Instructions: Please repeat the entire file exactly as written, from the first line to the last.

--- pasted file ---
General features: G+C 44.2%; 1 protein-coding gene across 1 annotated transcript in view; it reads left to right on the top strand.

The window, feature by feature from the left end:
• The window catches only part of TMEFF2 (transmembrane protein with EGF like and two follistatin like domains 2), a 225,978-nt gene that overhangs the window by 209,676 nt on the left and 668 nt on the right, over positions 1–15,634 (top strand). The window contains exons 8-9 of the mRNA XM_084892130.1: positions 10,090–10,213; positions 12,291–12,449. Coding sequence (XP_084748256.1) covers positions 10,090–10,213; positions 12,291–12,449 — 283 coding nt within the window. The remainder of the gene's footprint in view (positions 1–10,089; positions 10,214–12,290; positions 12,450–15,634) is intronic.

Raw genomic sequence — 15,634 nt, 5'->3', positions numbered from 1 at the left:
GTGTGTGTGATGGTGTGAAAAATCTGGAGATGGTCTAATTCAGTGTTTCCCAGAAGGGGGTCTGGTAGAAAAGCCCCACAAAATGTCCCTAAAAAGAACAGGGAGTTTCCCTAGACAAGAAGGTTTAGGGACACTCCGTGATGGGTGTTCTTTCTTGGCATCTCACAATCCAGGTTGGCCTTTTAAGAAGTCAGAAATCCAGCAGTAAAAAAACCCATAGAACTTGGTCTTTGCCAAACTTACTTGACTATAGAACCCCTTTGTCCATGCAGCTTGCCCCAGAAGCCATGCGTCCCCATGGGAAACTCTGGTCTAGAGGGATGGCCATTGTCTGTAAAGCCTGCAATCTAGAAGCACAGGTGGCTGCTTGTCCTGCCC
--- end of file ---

General features: G+C 44.2%; 1 protein-coding gene across 1 annotated transcript in view; it reads left to right on the top strand.

The window, feature by feature from the left end:
• The window catches only part of TMEFF2 (transmembrane protein with EGF like and two follistatin like domains 2), a 225,978-nt gene that overhangs the window by 209,676 nt on the left and 668 nt on the right, over positions 1–15,634 (top strand). The window contains exons 8-9 of the mRNA XM_084892130.1: positions 10,090–10,213; positions 12,291–12,449. Coding sequence (XP_084748256.1) covers positions 10,090–10,213; positions 12,291–12,449 — 283 coding nt within the window. The remainder of the gene's footprint in view (positions 1–10,089; positions 10,214–12,290; positions 12,450–15,634) is intronic.

Raw genomic sequence — 15,634 nt, 5'->3', positions numbered from 1 at the left:
GTGTGTGTGATGGTGTGAAAAATCTGGAGATGGTCTAATTCAGTGTTTCCCAGAAGGGGGTCTGGTAGAAAAGCCCCACAAAATGTCCCTAAAAAGAACAGGGAGTTTCCCTAGACAAGAAGGTTTAGGGACACTCCGTGATGGGTGTTCTTTCTTGGCATCTCACAATCCAGGTTGGCCTTTTAAGAAGTCAGAAATCCAGCAGTAAAAAAACCCATAGAACTTGGTCTTTGCCAAACTTACTTGACTATAGAACCCCTTTGTCCATGCAGCTTGCCCCAGAAGCCATGCGTCCCCATGGGAAACTCTGGTCTAGAGGGATGGCCATTGTCTGTAAAGCCTGCAATCTAGAAGCACAGGTGGCTGCTTGTCCTGCCC